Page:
New Historian

September: A Month of Bombs and Rockets

Winston Churchill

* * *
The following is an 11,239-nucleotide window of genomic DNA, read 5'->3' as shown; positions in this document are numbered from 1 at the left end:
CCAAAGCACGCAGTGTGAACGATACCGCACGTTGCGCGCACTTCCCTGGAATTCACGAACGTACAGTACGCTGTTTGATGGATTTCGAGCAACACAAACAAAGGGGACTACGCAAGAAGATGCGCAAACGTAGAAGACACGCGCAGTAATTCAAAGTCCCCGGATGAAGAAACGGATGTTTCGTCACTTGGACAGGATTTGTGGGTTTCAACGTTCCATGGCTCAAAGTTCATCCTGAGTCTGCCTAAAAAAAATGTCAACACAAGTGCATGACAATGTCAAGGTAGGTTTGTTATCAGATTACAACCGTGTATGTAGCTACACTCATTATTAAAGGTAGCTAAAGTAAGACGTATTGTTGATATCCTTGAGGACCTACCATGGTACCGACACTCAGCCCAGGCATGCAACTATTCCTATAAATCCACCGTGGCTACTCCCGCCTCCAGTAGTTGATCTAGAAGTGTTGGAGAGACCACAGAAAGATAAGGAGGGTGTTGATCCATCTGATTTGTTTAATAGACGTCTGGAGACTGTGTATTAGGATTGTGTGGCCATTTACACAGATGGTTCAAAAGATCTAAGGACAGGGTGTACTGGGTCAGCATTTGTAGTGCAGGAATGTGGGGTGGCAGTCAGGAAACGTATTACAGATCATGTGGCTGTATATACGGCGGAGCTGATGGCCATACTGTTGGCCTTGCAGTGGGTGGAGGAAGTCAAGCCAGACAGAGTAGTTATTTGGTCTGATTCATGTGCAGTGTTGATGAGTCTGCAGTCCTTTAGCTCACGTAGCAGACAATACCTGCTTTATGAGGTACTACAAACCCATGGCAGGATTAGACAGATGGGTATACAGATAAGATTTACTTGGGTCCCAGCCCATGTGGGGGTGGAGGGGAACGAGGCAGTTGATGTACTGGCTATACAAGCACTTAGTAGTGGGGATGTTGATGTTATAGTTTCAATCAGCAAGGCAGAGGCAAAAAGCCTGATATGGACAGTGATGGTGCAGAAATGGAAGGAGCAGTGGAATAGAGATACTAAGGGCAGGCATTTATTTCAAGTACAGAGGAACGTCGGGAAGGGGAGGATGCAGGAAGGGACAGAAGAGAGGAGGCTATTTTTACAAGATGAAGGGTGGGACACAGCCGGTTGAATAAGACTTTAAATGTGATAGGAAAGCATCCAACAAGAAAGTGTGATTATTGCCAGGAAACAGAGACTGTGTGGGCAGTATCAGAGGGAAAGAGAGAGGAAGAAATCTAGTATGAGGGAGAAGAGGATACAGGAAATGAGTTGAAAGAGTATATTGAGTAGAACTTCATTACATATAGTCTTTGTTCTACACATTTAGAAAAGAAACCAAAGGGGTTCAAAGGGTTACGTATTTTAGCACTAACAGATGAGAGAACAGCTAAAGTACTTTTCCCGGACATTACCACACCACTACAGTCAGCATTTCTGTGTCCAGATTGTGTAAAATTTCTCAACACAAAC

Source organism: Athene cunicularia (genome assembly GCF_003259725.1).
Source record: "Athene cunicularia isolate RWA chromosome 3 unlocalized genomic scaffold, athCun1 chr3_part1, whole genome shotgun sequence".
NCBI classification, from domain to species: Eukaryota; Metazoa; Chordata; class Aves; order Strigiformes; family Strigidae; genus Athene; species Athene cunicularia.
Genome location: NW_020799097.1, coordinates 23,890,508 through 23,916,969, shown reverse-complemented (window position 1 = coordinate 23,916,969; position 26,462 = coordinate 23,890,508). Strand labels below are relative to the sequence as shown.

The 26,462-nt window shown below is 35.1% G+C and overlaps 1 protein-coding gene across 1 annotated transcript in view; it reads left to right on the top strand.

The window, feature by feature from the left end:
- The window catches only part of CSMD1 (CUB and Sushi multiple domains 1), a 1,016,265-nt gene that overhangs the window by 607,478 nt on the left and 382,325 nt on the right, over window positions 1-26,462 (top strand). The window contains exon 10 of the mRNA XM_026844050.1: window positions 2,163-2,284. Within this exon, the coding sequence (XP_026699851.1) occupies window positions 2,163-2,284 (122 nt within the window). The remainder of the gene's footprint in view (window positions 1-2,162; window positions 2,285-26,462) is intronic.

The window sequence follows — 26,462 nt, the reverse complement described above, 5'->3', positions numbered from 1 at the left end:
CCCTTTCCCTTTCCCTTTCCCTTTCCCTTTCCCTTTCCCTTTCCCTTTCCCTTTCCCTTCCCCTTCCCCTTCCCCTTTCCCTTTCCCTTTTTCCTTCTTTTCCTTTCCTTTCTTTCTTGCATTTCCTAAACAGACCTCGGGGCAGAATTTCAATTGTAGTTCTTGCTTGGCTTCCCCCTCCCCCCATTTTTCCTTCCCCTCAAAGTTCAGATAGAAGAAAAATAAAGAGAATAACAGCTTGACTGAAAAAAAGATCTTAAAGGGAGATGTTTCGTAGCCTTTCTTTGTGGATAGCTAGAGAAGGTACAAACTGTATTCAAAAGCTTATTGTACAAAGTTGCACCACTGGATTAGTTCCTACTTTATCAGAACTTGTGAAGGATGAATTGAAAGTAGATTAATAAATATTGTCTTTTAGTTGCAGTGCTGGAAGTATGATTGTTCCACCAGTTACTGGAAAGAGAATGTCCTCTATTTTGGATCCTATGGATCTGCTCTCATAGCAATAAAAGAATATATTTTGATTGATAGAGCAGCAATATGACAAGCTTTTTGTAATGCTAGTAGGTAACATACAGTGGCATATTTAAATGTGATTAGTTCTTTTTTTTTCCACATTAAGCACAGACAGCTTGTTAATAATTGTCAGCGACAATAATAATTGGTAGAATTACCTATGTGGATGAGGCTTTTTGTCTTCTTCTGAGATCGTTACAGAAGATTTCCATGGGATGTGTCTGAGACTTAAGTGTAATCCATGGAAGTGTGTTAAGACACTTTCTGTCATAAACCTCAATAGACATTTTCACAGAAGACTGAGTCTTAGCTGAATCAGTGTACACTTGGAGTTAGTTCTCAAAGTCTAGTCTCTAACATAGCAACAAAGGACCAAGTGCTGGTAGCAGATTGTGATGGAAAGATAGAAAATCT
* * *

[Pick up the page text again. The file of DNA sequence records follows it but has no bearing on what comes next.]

<![CDATA[On the morning of the 8th September 1940, Londoners emerged from their homes and bomb shelters to survey the damage from the first night of the Blitz. The previous evening, three hundred German bombers had raided London, bringing the 'Blitzkreig' (lightning war) to British shores. This ferocious battle plan of the German war machine had already conquered most of Western Europe, and the intention was to quickly pound the United Kingdom into submission by breaking the morale of the urban civilian population. The Blitz symbolised the growing German awareness that a land invasion of Britain would be a long, arduous and costly undertaking. Since the capitulation of France, Hitler's gaze had moved across the Channel. Britain had become isolated, its allies in Western Europe were defeated, the US was not yet involved in the War, and the Soviet Union had signed the Molotov-Ribbentrop Pact with Germany, ensuring temporary non-aggression between the two powers. The Nazis wanted Britain neutralised quickly, so they could turn their attentions to the East. Since June 1940 British shipping in the Channel had been under attack, and the German Luftwaffe had launched a series of aerial raids on Britain, in order to weaken the RAF. Despite these actions, there seemed little sign of a British surrender, and so the bombing campaign was started. During the first night of bombing, a total of 337 tons of explosives were dropped on London. This was the start of fifty seven consecutive nights of bombing on the capital and other cities. The raids continued afterwards, although with not quite the same frequency. By May 21st 1941, sixteen British cities had been victim to major bombing raids (defined as an attack where over a hundred tons of explosives were dropped). London itself was attacked on seventy one separate occasions, with Birmingham, Liverpool and Plymouth each attacked eight times. Over a million British houses were destroyed, and 40,000 lives lost, with over 20,000 of these just in London. Particular devastation occurred in the East of London, a predominantly working class area. Although the main focus of the campaign was to break the infrastructure and industry of Britain, errant bombs and uncontrollable fires quickly spread into slum areas. For instance, during the first night of bombings, over four hundred civilians died who lived in the vicinity of the intended target, the East London Docks. Four years after the start of the Blitz, the first German V2 rocket hit Chiswick, a suburb to the West of London, killing four people. The subsequent bombing campaign by V1 and V2 rockets was called the 'Baby Blitz'. In the following six months more than 2,500 people were killed by rocket attacks. In total, Germany launched 9,000 rockets attacks against England, although over half never reached their intended targets, as a result of technical faults and anti air craft fire. These events, and Britain's ability to survive them, have become a crucial part of the country's cultural history and memory. Anyone who grew up in a British town or city is likely to have been shown the location of at least one building or street that was destroyed during the Blitz. The architecture of whole cities has been defined by the destruction caused by the bombing campaign. The historical centre of Coventry was almost completely destroyed in an intense bombing raid in November 1940, meaning the city centre has an unnaturally uniform and modern aesthetic. In London especially, the 'Blitz Spirit' has become part of culture, a defining moment in the country's history when communities suffered and survived together.]]>

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